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Keeping safe in the sun

Getting out and about when the sun is shining is great, not just because you’re enjoying the fresh air, but also because it helps your body produce vitamin D. Vitamin D is involved in calcium absorption, immune function, and protecting bone, muscle and heart health.

Whether you’re going away on holiday or are simply enjoying the sunny weather at home, it’s important to make sure your child keeps cool and is protected from the potentially harmful effects of the sun. Remember at the beginning of the year the sun is closer to the earth so early spring sunshine can be just as harmful, even though it may not feel that warm.

View a transcript of this video here.

Children under six months old

Mother cuddling her baby

Children under six months old should be kept out of direct sunlight, especially around midday, as their skin does not contain enough of the pigment Melanin that provides some protection from the sun.

To protect them, you can use a sunshade or parasol on the pushchair; re-positioning as needed. Never use a blanket or covering draped over the pram or pushchair as this could lead to your baby getting too hot.

A wide brimmed sunhat, preferably with long flaps down the back, will provide some protection for their head and neck too. Your baby may not like wearing a hat at first but will eventually get used to it! Loose, long sleeved cotton clothing is a good way of ensuring your child’s arms and legs are protected but they don’t get too hot.

If there’s no natural shade, use an umbrella or pop up-tent. Keep moving their toys into the shade to help stay out of the sun. Of course, the weather can be changeable, so make sure you plan ahead and have the right clothing and equipment with you. Try to avoid being out in the sun between 11am and 3pm- the hottest times.

As well as protecting their skin, make sure your child stays hydrated. Breastfed babies may need to be breastfed more often; you don’t need to offer extra water, as extra breastfeeds will be enough until they’ve started eating solid foods. Bottle fed babies can also have a little cooled boiled water as a drink, as well as their usual formula in the day time.

To help keep bedrooms cool, ensure that blinds or curtains are closed through the day and keep the room ventilated with opened windows.  The ideal temperature for a baby’s bedroom is between 16°C and 20°C. A nursery thermometer will be useful to make sure your child’s bedroom is the right temperature at all times.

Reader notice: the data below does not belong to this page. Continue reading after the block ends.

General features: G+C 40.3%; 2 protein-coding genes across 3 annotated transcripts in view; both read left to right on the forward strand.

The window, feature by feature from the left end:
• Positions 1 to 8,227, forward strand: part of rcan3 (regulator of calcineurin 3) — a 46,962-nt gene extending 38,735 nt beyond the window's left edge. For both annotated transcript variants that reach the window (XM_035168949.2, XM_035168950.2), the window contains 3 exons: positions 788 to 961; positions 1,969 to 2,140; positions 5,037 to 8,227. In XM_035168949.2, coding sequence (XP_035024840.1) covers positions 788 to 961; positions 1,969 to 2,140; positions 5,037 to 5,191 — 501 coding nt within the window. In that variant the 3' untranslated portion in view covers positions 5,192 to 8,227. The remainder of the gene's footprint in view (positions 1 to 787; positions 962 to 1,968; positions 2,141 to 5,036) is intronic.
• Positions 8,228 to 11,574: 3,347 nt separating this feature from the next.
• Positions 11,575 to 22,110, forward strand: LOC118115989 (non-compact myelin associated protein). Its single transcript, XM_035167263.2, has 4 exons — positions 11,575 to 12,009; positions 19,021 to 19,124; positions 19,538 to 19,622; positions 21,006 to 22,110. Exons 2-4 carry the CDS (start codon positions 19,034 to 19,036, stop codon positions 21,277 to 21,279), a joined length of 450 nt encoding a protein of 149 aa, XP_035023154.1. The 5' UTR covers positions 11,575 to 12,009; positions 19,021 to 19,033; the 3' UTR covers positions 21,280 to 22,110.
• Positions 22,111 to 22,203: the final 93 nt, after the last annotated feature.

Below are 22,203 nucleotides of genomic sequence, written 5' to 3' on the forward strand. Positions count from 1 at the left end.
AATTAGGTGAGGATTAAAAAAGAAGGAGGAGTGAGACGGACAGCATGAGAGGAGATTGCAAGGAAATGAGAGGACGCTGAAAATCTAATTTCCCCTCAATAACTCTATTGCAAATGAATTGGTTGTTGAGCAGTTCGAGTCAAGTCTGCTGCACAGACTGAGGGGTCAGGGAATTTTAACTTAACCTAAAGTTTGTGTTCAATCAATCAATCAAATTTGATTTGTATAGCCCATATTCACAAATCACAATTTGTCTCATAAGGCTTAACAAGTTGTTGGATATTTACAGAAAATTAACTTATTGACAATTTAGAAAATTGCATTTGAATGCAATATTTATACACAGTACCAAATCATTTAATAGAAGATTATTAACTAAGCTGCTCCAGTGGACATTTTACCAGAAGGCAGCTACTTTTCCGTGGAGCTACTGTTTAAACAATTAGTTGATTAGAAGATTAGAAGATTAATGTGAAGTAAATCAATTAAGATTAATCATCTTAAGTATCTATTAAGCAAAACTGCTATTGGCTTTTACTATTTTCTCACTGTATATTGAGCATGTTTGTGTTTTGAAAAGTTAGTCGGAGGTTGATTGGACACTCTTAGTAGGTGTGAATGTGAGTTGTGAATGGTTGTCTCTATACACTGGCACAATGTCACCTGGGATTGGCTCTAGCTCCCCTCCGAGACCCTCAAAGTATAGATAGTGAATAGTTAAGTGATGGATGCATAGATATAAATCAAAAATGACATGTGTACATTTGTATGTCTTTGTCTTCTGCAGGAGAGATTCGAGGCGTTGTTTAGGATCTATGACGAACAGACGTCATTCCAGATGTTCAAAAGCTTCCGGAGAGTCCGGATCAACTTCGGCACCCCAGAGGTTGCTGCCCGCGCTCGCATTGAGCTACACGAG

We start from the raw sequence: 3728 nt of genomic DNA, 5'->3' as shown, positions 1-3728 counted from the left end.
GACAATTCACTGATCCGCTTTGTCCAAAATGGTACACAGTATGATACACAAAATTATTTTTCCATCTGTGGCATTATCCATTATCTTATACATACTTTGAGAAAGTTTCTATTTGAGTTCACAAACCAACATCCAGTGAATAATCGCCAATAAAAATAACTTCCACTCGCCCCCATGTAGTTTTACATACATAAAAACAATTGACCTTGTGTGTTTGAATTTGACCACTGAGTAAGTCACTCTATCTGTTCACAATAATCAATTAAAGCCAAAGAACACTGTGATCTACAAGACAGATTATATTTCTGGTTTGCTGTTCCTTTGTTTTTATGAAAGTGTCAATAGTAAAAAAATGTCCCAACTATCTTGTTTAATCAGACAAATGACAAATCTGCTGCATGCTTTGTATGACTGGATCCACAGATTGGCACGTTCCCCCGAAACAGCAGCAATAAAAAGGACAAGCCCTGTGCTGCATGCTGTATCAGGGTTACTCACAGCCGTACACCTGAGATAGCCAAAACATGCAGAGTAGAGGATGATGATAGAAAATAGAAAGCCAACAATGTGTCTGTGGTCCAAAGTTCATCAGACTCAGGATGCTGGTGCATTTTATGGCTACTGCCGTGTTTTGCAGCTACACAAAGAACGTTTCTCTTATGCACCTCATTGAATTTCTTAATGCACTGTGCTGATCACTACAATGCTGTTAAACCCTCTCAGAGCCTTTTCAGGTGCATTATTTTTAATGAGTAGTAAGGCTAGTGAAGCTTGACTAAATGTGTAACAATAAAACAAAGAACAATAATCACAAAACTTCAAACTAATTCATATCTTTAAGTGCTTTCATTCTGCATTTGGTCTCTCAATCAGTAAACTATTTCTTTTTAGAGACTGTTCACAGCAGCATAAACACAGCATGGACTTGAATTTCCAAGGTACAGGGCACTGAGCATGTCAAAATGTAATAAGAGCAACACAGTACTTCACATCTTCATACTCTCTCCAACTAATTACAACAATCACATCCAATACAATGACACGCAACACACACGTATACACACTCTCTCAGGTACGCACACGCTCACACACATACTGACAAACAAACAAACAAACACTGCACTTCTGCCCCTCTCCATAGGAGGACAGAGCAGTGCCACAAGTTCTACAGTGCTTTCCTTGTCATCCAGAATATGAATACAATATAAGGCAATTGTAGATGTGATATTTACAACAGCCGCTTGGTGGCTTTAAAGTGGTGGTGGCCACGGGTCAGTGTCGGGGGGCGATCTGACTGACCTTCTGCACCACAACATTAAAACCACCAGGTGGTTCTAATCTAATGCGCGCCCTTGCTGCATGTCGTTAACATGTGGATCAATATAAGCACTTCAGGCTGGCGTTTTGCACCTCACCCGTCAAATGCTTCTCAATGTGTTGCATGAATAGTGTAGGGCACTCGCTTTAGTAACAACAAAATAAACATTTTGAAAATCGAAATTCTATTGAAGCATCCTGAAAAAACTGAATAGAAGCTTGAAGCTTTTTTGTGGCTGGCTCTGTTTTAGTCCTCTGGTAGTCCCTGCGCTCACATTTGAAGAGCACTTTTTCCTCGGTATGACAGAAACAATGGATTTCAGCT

When it’s hot, your child won’t need layers of nightclothes on, so keep these to a minimum.

Children over six months old

Baby outside with dog

The advice above, such as using a parasol on the pushchair, wearing appropriate clothing and drinking plenty, is still relevant to older babies.

At this age, it’s also worth investing in some wraparound sunglasses since children’s eyes are more sensitive to UV light than adults’ eyes. You’ll need to ensure they are suitable for your child’s age, have 100 % UVA filtration, UVA 400 label and conform to CE Mark and British Standard (BS EN 1836:1997). Toy glasses are not suitable as they provide no protection.

If your child is breast feeding, breastmilk is all you need. There is no need to give your baby extra cooled boiled water, as your baby will go to the breast if they are thirsty. For babies older than 6 months who are weaning and breastfeeding, your baby may want more milk on hot days – be flexible.

Children over 6 months of age can be encouraged to have extra drinks of water. If you’re bottle feeding, as well as their usual milk feeds, you can give your baby a little cooled boiled water.


Applying suncream

Children over six months old can have sun screen applied.  High factor sun screen should be applied in line with the manufacturer’s guidance. You should reapply the sun screen regularly if they are in and out of a padding pool or the sea – even if you are using sun screens that are water resistant or waterproof. Sun screen will also need to be reapplied more regularly if the child is sweating a lot. Make sure you cover all the exposed skin including the ears, back of neck and tops of feet.

The sun screen should protect against UVB and UVA rays and be suitable for the age of the child, so check the packaging carefully. Remember that spray sun screens should not be sprayed straight onto your child’s face – spray the sunscreen onto your hand and then apply to your child’s face. Many brands make sunscreen specifically for babies and young children as they contain fewer additives that can irritate the skin.

The sunscreen used should have a sun protection factor (SPF) of at least 30 to protect against UVB or at least 4-star UVA protection. UVA protection can also be indicated by the letters “UVA” in a circle, which indicates that it meets the EU standard.

Make sure you check the expiry date of your sunscreen to ensure your sun screen is in date too.

Sunscreen does limit your ability to make vitamin D though, so it is recommended that all children under 5 receive vitamin D supplements in their diet.

The video clip found on this page around safety in the sun from the NHS provides additional advice.

For more information, please visit Cancer Research UK or the NHS website. View our travel and holidays article for more details about the practicalities of going away with your little ones too.

Page last reviewed: 14-04-2021

Next review due: 14-04-2024